We define a function that generates a 1D Gaussian random number for us:

def get_gaussian_random(): m = 0 while m == 0: m = round(np.random.random() * 100)

It takes no parameters - it returns a Gaussian number with mean 0 and a variance of 1. Here, `m`

refers to the mathematical variable . The higher the value, the more random numbers are used to generate a single Gaussian.

numbers = np.random.random(int(m)) summation = float(np.sum(numbers)) gaussian = (summation - m/2) / math.sqrt(m/12.0) return gaussian

These three lines are a bit dense. We use numpy's random number generate to produce `m`

random numbers. We calculate the summation just as mentioned in the Central Limit Theorem. Finally, we put all these numbers together and this produces the Gaussian we were looking for. We return this.

Next, we want to generate several n-dimensional Gaussian random numbers with a zero mean and identity covariance.

def generate_known_gaussian(dimensions): count = 1000 ret = [] for i in xrange(count): current_vector = [] for j in xrange(dimensions): g = get_gaussian_random() current_vector.append(g) ret.append( tuple(current_vector) ) return ret

This function simply builds on top of the function we made earlier. It produces `count`

random numbers - each of with has `dimensions`

dimensions. We store each random vector as a tuple and keep appending to a list. Finally, we return the list.

Finally, let's get to the `main`

function:

def main(): known = generate_known_gaussian(2)

We start out by generating 1000 two dimensional Gaussian random vectors. I chose 2D because they are easier to visualize.

target_mean = np.matrix([ [1.0], [5.0]]) target_cov = np.matrix([[ 1.0, 0.7], [ 0.7, 0.6]]) [eigenvalues, eigenvectors] = np.linalg.eig(target_cov)

We define the desired mean and covariance matrix. While we're at it, we also calculate the eigenvalues and eigenvectors of the covariance matrix.

l = np.matrix(np.diag(np.sqrt(eigenvalues))) Q = np.matrix(eigenvectors) * l

Here, we produce the diagonal matrix of eigenvalues () and the temporary matrix Q that stores the matrix multiplication of the eigenvalues and eigenvectors.

x1_tweaked = [] x2_tweaked = [] tweaked_all = [] for i, j in known: original = np.matrix( [[i], [j]]).copy()

Here, I start a loop through all the `known`

random vectors. Since these are 2D vectors, I unpack these into the variables `i`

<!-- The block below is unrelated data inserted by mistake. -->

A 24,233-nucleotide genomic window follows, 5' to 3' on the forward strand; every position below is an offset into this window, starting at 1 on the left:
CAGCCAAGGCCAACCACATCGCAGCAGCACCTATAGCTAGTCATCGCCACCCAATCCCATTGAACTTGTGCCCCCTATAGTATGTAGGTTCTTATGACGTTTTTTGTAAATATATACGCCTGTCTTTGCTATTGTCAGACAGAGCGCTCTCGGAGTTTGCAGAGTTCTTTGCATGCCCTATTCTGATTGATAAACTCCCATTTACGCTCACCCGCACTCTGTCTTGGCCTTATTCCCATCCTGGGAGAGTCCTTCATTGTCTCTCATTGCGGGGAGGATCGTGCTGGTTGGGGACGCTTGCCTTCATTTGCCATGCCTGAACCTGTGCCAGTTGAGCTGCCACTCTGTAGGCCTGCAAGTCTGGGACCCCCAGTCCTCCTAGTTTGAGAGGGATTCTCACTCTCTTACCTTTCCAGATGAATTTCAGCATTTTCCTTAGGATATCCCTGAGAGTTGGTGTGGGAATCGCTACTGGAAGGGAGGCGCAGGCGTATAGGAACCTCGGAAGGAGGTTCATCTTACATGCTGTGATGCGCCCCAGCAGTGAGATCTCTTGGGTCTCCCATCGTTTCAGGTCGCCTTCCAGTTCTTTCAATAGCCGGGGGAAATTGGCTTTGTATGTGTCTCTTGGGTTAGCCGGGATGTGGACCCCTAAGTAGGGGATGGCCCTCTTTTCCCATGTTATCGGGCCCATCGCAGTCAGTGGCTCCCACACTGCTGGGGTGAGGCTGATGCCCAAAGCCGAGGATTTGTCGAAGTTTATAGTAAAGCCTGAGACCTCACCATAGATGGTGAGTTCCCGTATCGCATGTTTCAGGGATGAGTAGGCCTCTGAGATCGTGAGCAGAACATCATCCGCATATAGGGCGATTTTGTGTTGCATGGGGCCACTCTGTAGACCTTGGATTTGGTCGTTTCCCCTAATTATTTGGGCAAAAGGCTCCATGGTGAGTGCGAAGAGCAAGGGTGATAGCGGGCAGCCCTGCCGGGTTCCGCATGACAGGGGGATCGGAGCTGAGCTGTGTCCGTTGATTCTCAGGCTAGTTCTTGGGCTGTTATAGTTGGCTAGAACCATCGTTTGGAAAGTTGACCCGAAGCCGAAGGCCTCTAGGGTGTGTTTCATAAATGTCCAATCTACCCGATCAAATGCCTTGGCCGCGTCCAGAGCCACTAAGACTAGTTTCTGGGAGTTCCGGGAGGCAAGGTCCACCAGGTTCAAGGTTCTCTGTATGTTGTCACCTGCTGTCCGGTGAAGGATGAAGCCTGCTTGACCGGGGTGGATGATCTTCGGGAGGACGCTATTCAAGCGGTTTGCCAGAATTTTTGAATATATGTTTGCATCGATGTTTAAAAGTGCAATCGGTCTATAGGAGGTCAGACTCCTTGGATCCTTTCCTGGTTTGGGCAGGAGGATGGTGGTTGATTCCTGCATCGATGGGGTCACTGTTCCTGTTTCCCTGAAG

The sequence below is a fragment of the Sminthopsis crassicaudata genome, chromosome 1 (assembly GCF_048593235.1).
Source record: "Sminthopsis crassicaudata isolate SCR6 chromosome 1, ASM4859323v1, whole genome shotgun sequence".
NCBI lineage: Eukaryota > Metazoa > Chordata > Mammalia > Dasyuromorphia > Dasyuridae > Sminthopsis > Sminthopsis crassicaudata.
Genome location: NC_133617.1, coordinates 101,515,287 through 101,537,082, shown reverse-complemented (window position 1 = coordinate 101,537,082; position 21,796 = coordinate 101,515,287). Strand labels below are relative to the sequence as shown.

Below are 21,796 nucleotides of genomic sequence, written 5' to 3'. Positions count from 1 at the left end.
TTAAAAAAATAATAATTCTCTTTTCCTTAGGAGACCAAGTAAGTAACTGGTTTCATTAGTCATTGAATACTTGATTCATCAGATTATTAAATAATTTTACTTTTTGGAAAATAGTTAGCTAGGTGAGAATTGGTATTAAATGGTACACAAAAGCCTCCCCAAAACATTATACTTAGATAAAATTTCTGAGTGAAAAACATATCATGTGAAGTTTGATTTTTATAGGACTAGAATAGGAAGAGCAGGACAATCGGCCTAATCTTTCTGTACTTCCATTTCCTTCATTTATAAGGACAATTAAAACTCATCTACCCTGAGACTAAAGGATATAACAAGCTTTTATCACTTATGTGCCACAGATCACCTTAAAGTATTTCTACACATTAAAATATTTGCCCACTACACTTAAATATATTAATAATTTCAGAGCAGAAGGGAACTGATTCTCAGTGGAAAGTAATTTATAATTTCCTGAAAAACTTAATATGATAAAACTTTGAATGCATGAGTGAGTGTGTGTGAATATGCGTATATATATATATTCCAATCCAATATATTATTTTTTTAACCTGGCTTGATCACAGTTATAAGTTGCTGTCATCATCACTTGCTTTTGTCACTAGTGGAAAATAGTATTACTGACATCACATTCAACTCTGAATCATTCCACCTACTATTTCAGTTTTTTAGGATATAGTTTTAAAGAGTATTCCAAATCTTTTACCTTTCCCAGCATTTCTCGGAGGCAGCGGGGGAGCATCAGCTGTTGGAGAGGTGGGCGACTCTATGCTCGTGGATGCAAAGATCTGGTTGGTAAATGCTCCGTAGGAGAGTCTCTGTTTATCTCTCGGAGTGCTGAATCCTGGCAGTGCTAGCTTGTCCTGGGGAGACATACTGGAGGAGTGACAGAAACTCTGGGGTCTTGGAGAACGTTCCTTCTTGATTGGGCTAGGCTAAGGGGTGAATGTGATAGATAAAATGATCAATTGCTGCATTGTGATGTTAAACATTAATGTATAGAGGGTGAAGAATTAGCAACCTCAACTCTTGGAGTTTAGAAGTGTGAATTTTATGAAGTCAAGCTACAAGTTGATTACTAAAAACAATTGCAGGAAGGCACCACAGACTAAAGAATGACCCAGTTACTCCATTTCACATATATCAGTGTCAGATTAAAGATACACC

and `j`

. If you're using a higher dimension, this will not work.

tweaked = (Q * original) + target_mean

I apply the linear transformation: first lining up the covariance and then lining up the mean. And finally:

x1_tweaked.append(float(tweaked[0])) x2_tweaked.append(float(tweaked[1])) tweaked_all.append( tweaked )

I save the results in some lists. `x1_tweaked`

holds the transformed first dimension. `x2_tweaked`

holds the second dimension and `tweaked_all`

holds the entire vector.

plt.scatter(x1_tweaked, x2_tweaked) plt.axis([-6, 10, -6, 10]) plt.hlines(0, -6, 10) plt.vlines(0, -6, 10) plt.show() if __name__ == "__main__": main()

To close this tutorial, we render out a nice plot that shows the Gaussian distribution of these 1000 points. Here are a few more results and the corresponding covariance matrices (they're all centered at the origin for simplicity):

If you're not satisfied with the math, you may want to learn the mean and covariance of the transformed points and see for yourself. Here's a function that may be of help:

def learn_mean_cov(pts): learned_mean = np.matrix([[0.0], [0.0]]) learned_cov = np.zeros( (2, 2) ) count = len(pts) for pt in pts: learned_mean += pt learned_cov += pt*pt.transpose() learned_mean /= count learned_cov /= count learned_cov -= learned_mean * learned_mean.transpose() print(learned_mean) print(learned_cov)

In our code, we generated 1000 random vectors. As you increase this count, `learned_cov`

and `learned_mean`

will increasingly move closer to `target_cov`

and `target_mean`

.

I hope you liked this short tutorial. Hopefully this demystified one aspect of scientific computing that you took for granted and helped you appreciate probability a bit more.